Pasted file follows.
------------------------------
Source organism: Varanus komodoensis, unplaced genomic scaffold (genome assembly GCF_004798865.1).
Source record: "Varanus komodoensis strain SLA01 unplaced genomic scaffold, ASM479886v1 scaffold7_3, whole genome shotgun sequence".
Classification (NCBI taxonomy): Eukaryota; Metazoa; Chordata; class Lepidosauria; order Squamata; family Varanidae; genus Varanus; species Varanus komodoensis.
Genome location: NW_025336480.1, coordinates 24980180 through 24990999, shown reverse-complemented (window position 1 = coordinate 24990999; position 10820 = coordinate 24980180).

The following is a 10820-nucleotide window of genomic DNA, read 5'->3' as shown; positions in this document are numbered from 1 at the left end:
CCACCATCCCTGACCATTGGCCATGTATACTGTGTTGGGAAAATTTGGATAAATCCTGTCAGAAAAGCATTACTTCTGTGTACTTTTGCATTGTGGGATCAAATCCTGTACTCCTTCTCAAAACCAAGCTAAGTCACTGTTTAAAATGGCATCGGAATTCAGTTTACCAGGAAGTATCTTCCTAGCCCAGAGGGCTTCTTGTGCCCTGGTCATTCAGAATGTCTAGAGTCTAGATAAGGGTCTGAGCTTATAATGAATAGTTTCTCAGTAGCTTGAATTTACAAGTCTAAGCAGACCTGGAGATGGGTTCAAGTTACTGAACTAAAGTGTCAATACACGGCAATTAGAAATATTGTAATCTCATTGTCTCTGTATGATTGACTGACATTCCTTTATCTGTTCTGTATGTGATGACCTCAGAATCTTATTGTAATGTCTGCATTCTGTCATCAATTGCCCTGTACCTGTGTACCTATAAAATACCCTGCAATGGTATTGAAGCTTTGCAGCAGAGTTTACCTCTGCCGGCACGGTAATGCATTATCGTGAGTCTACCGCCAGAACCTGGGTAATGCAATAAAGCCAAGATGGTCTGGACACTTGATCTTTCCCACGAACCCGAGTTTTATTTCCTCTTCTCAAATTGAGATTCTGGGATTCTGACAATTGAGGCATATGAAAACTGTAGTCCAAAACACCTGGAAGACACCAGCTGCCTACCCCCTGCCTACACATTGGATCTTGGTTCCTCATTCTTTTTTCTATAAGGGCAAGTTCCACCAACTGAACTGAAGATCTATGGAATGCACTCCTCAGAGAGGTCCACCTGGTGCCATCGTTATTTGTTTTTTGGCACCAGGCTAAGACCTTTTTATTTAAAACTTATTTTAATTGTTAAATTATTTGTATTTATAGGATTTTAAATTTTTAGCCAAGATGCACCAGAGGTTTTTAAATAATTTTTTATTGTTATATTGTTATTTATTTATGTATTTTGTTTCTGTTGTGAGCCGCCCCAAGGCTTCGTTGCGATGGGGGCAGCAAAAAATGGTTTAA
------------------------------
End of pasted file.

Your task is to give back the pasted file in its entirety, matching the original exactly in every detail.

Source organism: Varanus komodoensis, unplaced genomic scaffold (genome assembly GCF_004798865.1).
Source record: "Varanus komodoensis strain SLA01 unplaced genomic scaffold, ASM479886v1 scaffold7_3, whole genome shotgun sequence".
Classification (NCBI taxonomy): Eukaryota; Metazoa; Chordata; class Lepidosauria; order Squamata; family Varanidae; genus Varanus; species Varanus komodoensis.
Genome location: NW_025336480.1, coordinates 24980180 through 24990999, shown reverse-complemented (window position 1 = coordinate 24990999; position 10820 = coordinate 24980180).

The following is a 10820-nucleotide window of genomic DNA, read 5'->3' as shown; positions in this document are numbered from 1 at the left end:
CCACCATCCCTGACCATTGGCCATGTATACTGTGTTGGGAAAATTTGGATAAATCCTGTCAGAAAAGCATTACTTCTGTGTACTTTTGCATTGTGGGATCAAATCCTGTACTCCTTCTCAAAACCAAGCTAAGTCACTGTTTAAAATGGCATCGGAATTCAGTTTACCAGGAAGTATCTTCCTAGCCCAGAGGGCTTCTTGTGCCCTGGTCATTCAGAATGTCTAGAGTCTAGATAAGGGTCTGAGCTTATAATGAATAGTTTCTCAGTAGCTTGAATTTACAAGTCTAAGCAGACCTGGAGATGGGTTCAAGTTACTGAACTAAAGTGTCAATACACGGCAATTAGAAATATTGTAATCTCATTGTCTCTGTATGATTGACTGACATTCCTTTATCTGTTCTGTATGTGATGACCTCAGAATCTTATTGTAATGTCTGCATTCTGTCATCAATTGCCCTGTACCTGTGTACCTATAAAATACCCTGCAATGGTATTGAAGCTTTGCAGCAGAGTTTACCTCTGCCGGCACGGTAATGCATTATCGTGAGTCTACCGCCAGAACCTGGGTAATGCAATAAAGCCAAGATGGTCTGGACACTTGATCTTTCCCACGAACCCGAGTTTTATTTCCTCTTCTCAAATTGAGATTCTGGGATTCTGACAATTGAGGCATATGAAAACTGTAGTCCAAAACACCTGGAAGACACCAGCTGCCTACCCCCTGCCTACACATTGGATCTTGGTTCCTCATTCTTTTTTCTATAAGGGCAAGTTCCACCAACTGAACTGAAGATCTATGGAATGCACTCCTCAGAGAGGTCCACCTGGTGCCATCGTTATTTGTTTTTTGGCACCAGGCTAAGACCTTTTTATTTAAAACTTATTTTAATTGTTAAATTATTTGTATTTATAGGATTTTAAATTTTTAGCCAAGATGCACCAGAGGTTTTTAAATAATTTTTTATTGTTATATTGTTATTTATTTATGTATTTTGTTTCTGTTGTGAGCCGCCCCAAGGCTTCGTTGCGATGGGGGCAGCAAAAAATGGTTTAA